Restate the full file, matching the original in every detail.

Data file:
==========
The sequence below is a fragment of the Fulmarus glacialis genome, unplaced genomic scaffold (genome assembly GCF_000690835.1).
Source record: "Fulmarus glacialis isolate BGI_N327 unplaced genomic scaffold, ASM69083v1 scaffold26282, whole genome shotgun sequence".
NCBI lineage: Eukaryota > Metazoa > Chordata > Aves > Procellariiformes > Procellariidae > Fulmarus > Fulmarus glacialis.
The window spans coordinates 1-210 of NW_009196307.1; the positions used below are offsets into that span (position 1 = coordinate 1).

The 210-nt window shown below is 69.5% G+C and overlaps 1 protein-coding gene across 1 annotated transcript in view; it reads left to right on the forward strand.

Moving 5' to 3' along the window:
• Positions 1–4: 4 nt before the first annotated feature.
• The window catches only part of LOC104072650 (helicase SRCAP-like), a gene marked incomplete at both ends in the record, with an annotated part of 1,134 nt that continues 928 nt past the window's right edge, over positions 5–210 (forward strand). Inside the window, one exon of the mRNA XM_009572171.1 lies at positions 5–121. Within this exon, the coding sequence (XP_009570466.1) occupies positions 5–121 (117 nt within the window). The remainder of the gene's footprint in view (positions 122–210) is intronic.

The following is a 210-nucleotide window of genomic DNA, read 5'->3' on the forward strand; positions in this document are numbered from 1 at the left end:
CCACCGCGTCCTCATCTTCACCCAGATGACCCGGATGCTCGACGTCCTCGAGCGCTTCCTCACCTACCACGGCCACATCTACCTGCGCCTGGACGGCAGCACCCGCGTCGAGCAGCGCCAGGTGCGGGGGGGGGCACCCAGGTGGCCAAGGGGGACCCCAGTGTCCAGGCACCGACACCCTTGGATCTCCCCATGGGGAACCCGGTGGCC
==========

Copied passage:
The sequence below is a fragment of the Fulmarus glacialis genome, unplaced genomic scaffold (genome assembly GCF_000690835.1).
Source record: "Fulmarus glacialis isolate BGI_N327 unplaced genomic scaffold, ASM69083v1 scaffold26282, whole genome shotgun sequence".
NCBI lineage: Eukaryota > Metazoa > Chordata > Aves > Procellariiformes > Procellariidae > Fulmarus > Fulmarus glacialis.
The window spans coordinates 1-210 of NW_009196307.1; the positions used below are offsets into that span (position 1 = coordinate 1).

The 210-nt window shown below is 69.5% G+C and overlaps 1 protein-coding gene across 1 annotated transcript in view; it reads left to right on the forward strand.

Moving 5' to 3' along the window:
• Positions 1–4: 4 nt before the first annotated feature.
• The window catches only part of LOC104072650 (helicase SRCAP-like), a gene marked incomplete at both ends in the record, with an annotated part of 1,134 nt that continues 928 nt past the window's right edge, over positions 5–210 (forward strand). Inside the window, one exon of the mRNA XM_009572171.1 lies at positions 5–121. Within this exon, the coding sequence (XP_009570466.1) occupies positions 5–121 (117 nt within the window). The remainder of the gene's footprint in view (positions 122–210) is intronic.

The following is a 210-nucleotide window of genomic DNA, read 5'->3' on the forward strand; positions in this document are numbered from 1 at the left end:
CCACCGCGTCCTCATCTTCACCCAGATGACCCGGATGCTCGACGTCCTCGAGCGCTTCCTCACCTACCACGGCCACATCTACCTGCGCCTGGACGGCAGCACCCGCGTCGAGCAGCGCCAGGTGCGGGGGGGGGCACCCAGGTGGCCAAGGGGGACCCCAGTGTCCAGGCACCGACACCCTTGGATCTCCCCATGGGGAACCCGGTGGCC